In 1990, though no one knew it then, a fearless group of players changed the sport of soccer in the United States forever. Young, bronzed, and mulleted, they were America’s finest athletes in a sport that America loved to hate. Even sportswriters rooted against them. Yet this team defied massive odds and qualified for the World Cup, making possible America’s current obsession with the world’s most popular game.
In this era, a U.S. Soccer Federation head coach had a better-paying day job as a black-tie restaurant waiter. Players earned $20 a day. The crowd at home games cheered for their opponent, and the fields were even mismarked. In Latin America the U.S. team bus had a machine gun turret mounted on the back, locals would sabotage their hotel, and in the stadiums spectators would rain coins, batteries, and plastic bags of urine down on the American players. The world considered the U.S. team to be total imposters—the Milli Vanilli of soccer. Yet on the biggest stage of all, in the 1990 World Cup, this undaunted American squad and their wise coach earned the adoration of Italy’s star players and their fans in a gladiator-like match in Rome’s deafening Stadio Olimpico.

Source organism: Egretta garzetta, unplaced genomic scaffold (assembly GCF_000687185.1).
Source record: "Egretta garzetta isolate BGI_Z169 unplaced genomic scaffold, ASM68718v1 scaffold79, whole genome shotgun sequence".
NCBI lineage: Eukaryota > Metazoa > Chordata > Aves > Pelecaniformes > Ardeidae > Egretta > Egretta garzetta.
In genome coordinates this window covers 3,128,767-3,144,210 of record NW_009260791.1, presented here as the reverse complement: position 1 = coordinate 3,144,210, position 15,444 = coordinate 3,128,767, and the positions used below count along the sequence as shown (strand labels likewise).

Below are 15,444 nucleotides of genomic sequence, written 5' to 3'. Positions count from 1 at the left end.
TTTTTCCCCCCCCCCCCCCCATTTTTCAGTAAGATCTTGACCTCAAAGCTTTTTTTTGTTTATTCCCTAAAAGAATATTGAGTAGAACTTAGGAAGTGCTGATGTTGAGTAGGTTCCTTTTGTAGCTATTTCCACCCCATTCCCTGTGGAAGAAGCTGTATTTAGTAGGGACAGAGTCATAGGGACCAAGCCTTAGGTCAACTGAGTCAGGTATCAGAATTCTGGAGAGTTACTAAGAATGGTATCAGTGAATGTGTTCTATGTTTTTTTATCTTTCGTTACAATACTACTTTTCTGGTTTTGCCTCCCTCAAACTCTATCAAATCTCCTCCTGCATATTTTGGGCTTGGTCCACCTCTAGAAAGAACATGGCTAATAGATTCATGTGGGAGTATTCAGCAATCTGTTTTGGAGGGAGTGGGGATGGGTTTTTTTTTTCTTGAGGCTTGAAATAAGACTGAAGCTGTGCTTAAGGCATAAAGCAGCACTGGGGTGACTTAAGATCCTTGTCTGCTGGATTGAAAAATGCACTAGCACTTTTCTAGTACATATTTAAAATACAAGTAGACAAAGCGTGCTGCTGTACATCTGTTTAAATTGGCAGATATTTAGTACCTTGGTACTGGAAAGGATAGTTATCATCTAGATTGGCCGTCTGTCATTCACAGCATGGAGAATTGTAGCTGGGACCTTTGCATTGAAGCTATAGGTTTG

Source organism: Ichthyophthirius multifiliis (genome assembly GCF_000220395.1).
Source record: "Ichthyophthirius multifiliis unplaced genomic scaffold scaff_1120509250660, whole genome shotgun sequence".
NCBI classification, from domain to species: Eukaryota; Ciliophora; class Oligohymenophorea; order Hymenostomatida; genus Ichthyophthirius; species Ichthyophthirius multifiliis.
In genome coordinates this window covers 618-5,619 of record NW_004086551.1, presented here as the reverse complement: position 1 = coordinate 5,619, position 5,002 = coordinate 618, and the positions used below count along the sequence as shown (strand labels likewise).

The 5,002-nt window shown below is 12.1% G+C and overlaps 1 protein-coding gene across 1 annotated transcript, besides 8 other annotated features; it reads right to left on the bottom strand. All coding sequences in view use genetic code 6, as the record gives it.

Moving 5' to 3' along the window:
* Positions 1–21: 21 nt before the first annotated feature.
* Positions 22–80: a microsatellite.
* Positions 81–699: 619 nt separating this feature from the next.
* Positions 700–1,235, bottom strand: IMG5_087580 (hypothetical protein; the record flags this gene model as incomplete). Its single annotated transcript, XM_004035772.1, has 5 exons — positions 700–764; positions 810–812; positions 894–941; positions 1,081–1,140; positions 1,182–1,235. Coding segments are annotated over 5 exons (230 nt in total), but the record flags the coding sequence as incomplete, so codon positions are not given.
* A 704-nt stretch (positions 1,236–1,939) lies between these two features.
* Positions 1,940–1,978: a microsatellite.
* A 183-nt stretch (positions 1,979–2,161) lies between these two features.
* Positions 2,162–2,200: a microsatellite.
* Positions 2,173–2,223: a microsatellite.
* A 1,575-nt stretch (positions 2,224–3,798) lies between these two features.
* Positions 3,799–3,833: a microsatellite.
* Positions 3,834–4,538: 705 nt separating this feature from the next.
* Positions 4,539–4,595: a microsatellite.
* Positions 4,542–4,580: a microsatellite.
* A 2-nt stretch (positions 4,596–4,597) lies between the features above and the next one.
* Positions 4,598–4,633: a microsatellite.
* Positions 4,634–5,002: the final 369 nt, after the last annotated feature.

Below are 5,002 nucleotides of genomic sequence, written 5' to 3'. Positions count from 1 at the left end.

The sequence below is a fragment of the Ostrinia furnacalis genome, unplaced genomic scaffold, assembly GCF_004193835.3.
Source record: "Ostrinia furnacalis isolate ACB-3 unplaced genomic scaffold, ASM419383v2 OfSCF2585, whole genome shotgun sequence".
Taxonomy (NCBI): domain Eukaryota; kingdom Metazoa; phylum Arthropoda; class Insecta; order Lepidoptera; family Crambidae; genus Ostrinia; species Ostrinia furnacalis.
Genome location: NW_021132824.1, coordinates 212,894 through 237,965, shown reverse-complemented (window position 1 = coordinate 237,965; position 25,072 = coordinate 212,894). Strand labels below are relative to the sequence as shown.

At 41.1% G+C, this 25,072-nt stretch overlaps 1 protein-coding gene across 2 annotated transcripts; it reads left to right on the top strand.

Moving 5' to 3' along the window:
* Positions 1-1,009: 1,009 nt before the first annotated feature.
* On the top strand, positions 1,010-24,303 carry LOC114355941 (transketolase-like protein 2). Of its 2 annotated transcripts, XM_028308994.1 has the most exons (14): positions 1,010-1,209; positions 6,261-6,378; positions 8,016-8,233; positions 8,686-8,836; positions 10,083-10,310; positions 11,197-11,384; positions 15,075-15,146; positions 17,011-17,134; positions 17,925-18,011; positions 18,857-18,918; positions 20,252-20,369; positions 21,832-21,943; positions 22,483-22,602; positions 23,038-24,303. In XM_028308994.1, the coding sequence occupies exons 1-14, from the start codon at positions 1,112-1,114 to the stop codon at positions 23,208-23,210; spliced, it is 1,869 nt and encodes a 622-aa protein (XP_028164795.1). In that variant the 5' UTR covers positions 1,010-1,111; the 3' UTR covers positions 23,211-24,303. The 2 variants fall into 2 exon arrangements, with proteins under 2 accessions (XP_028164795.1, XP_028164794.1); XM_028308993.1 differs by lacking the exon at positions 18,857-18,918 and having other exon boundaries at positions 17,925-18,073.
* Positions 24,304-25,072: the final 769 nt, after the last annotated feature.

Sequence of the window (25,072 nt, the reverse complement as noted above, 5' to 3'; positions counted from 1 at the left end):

From windswept soccer fields in the U.S. heartland to the CIA-infested cauldron of Central America and the Caribbean, behind the recently toppled Iron Curtain and into the great European soccer cathedrals, New Kids in the World Cup
is the origin story of modern American soccer in a time when power ballads were inescapable and mainstream America was discovering hip-hop. It’s the true adventure of America’s most important soccer team, which made possible everything that’s come since—including America finally falling in love with soccer.
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